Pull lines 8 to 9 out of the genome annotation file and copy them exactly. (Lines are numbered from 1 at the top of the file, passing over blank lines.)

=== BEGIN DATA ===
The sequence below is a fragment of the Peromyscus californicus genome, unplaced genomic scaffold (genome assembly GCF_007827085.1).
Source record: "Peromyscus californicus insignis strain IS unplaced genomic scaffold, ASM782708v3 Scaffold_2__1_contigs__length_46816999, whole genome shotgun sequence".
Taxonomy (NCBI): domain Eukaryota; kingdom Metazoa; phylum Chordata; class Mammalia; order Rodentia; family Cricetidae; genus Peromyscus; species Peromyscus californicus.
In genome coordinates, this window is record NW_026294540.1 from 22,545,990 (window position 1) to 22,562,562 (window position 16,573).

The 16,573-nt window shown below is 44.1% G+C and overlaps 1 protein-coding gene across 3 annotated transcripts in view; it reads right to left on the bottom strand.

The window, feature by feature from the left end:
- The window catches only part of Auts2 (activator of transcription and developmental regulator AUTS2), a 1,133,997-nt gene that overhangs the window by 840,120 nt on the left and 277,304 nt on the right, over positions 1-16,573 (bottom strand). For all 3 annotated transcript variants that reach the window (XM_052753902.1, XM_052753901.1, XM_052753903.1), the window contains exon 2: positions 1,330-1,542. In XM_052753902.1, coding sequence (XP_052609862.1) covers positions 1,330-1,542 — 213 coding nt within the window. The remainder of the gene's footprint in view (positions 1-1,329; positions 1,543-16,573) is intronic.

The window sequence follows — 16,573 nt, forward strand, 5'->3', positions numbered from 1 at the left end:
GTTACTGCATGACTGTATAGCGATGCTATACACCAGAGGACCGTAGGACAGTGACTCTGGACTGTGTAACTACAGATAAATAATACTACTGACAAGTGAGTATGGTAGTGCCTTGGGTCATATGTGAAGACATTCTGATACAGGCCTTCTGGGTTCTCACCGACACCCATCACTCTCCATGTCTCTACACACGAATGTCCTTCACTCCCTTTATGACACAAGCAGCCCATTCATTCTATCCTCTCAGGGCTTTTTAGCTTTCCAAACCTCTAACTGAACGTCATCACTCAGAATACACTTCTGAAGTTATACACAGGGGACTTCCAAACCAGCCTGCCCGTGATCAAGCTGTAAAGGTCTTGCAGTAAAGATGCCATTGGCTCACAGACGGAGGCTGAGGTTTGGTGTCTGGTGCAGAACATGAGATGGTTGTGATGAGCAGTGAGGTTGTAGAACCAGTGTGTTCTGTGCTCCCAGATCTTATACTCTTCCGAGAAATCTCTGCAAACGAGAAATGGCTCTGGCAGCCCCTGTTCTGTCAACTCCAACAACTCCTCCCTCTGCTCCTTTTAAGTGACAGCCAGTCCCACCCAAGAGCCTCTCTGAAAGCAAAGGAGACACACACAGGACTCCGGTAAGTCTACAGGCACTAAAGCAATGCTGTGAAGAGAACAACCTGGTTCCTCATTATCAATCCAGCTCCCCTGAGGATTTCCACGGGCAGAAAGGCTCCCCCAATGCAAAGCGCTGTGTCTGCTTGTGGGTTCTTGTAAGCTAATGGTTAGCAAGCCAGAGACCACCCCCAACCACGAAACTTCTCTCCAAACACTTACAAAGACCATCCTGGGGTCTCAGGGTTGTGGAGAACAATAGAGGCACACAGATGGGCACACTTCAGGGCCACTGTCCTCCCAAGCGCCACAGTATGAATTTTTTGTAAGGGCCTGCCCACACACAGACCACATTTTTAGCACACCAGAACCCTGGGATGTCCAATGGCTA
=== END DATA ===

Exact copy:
The window sequence follows — 16,573 nt, forward strand, 5'->3', positions numbered from 1 at the left end:
GTTACTGCATGACTGTATAGCGATGCTATACACCAGAGGACCGTAGGACAGTGACTCTGGACTGTGTAACTACAGATAAATAATACTACTGACAAGTGAGTATGGTAGTGCCTTGGGTCATATGTGAAGACATTCTGATACAGGCCTTCTGGGTTCTCACCGACACCCATCACTCTCCATGTCTCTACACACGAATGTCCTTCACTCCCTTTATGACACAAGCAGCCCATTCATTCTATCCTCTCAGGGCTTTTTAGCTTTCCAAACCTCTAACTGAACGTCATCACTCAGAATACACTTCTGAAGTTATACACAGGGGACTTCCAAACCAGCCTGCCCGTGATCAAGCTGTAAAGGTCTTGCAGTAAAGATGCCATTGGCTCACAGACGGAGGCTGAGGTTTGGTGTCTGGTGCAGAACATGAGATGGTTGTGATGAGCAGTGAGGTTGTAGAACCAGTGTGTTCTGTGCTCCCAGATCTTATACTCTTCCGAGAAATCTCTGCAAACGAGAAATGGCTCTGGCAGCCCCTGTTCTGTCAACTCCAACAACTCCTCCCTCTGCTCCTTTTAAGTGACAGCCAGTCCCACCCAAGAGCCTCTCTGAAAGCAAAGGAGACACACACAGGACTCCGGTAAGTCTACAGGCACTAAAGCAATGCTGTGAAGAGAACAACCTGGTTCCTCATTATCAATCCAGCTCCCCTGAGGATTTCCACGGGCAGAAAGGCTCCCCCAATGCAAAGCGCTGTGTCTGCTTGTGGGTTCTTGTAAGCTAATGGTTAGCAAGCCAGAGACCACCCCCAACCACGAAACTTCTCTCCAAACACTTACAAAGACCATCCTGGGGTCTCAGGGTTGTGGAGAACAATAGAGGCACACAGATGGGCACACTTCAGGGCCACTGTCCTCCCAAGCGCCACAGTATGAATTTTTTGTAAGGGCCTGCCCACACACAGACCACATTTTTAGCACACCAGAACCCTGGGATGTCCAATGGCTA